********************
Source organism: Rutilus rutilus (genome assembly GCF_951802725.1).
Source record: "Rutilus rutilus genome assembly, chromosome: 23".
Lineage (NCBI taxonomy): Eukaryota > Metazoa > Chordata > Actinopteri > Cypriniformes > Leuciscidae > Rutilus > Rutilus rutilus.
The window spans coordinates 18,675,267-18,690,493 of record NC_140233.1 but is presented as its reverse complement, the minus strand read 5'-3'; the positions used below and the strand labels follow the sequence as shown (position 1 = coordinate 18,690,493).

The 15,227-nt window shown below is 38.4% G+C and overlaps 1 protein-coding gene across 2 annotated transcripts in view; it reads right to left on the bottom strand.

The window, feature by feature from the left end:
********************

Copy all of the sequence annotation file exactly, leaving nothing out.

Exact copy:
Source organism: Rutilus rutilus (genome assembly GCF_951802725.1).
Source record: "Rutilus rutilus genome assembly, chromosome: 23".
Lineage (NCBI taxonomy): Eukaryota > Metazoa > Chordata > Actinopteri > Cypriniformes > Leuciscidae > Rutilus > Rutilus rutilus.
The window spans coordinates 18,675,267-18,690,493 of record NC_140233.1 but is presented as its reverse complement, the minus strand read 5'-3'; the positions used below and the strand labels follow the sequence as shown (position 1 = coordinate 18,690,493).

The 15,227-nt window shown below is 38.4% G+C and overlaps 1 protein-coding gene across 2 annotated transcripts in view; it reads right to left on the bottom strand.

The window, feature by feature from the left end: